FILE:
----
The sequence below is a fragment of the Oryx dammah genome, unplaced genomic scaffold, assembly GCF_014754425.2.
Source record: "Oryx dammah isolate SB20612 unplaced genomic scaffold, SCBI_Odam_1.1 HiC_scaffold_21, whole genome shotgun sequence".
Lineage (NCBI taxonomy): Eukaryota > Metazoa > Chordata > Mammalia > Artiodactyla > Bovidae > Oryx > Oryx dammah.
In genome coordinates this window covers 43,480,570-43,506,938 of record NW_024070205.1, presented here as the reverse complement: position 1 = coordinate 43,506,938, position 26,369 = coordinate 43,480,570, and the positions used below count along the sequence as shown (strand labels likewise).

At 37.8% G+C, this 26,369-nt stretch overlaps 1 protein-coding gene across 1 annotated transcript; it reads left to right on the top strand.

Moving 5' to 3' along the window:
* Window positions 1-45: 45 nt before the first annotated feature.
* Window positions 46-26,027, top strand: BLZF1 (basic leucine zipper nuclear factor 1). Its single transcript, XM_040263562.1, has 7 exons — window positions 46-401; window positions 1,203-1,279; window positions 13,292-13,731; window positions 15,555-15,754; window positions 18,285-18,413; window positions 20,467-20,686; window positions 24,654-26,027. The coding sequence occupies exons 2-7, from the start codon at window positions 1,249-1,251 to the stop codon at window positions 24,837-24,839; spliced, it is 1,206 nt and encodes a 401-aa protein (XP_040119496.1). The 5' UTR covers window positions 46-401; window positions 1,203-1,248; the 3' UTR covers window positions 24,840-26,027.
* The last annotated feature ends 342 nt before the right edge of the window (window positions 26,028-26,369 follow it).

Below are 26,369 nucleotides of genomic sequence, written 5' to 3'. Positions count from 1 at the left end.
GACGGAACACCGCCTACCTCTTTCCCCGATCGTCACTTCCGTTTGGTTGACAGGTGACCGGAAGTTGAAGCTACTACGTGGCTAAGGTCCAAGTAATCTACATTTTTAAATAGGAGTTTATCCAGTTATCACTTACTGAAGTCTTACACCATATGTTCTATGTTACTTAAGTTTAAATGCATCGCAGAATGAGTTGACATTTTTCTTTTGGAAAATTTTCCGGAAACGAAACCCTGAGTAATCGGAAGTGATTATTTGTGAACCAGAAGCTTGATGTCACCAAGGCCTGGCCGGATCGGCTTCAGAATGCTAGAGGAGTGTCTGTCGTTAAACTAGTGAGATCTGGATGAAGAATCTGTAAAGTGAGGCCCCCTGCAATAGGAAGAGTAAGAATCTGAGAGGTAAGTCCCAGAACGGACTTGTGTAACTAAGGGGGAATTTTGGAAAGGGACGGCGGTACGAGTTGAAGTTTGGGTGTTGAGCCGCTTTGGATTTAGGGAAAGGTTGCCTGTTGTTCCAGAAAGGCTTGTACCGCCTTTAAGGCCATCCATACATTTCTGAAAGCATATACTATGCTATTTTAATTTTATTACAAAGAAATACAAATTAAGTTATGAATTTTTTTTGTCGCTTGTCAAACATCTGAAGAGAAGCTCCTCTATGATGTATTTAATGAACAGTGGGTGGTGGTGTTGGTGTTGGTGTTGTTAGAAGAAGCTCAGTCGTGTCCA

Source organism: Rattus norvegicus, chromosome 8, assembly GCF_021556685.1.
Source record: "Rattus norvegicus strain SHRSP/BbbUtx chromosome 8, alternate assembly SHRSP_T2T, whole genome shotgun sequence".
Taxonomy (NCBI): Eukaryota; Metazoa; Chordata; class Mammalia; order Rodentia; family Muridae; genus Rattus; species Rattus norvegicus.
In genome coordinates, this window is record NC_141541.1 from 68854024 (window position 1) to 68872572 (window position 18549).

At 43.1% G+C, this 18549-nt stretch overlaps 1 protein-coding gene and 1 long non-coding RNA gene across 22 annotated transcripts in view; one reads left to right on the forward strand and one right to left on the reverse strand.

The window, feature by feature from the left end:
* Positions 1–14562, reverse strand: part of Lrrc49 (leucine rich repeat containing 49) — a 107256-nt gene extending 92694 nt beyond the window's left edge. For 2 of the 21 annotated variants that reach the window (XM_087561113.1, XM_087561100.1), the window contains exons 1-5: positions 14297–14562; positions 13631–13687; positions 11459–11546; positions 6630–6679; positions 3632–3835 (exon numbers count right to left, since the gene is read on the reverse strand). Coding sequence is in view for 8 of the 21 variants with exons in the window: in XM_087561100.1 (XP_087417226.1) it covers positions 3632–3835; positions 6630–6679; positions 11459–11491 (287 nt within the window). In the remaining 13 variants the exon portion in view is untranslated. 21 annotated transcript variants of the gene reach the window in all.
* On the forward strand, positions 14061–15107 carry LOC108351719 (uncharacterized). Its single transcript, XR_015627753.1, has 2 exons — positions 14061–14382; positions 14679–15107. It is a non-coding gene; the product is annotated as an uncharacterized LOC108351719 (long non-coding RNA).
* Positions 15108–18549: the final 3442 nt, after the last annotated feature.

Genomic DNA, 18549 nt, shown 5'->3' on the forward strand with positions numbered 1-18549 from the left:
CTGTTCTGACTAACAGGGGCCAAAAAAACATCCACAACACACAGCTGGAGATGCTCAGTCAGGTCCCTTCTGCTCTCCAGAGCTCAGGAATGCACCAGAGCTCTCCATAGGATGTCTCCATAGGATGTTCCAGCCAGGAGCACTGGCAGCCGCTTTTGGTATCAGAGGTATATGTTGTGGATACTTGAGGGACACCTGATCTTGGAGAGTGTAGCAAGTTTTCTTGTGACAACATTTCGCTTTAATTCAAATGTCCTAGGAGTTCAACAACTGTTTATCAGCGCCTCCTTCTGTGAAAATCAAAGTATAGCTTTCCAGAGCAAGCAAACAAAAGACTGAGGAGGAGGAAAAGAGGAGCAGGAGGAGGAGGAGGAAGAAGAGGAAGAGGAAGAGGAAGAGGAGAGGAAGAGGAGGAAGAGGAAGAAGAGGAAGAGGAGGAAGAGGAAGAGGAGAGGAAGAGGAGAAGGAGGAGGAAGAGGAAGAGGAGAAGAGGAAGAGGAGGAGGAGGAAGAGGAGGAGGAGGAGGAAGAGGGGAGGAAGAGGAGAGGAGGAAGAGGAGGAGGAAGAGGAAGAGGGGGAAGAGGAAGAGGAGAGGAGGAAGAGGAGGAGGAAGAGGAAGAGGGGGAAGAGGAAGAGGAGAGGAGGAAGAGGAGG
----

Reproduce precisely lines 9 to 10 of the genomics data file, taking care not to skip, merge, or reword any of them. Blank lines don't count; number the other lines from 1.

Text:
* The last annotated feature ends 342 nt before the right edge of the window (window positions 26,028-26,369 follow it).

Below are 26,369 nucleotides of genomic sequence, written 5' to 3'. Positions count from 1 at the left end.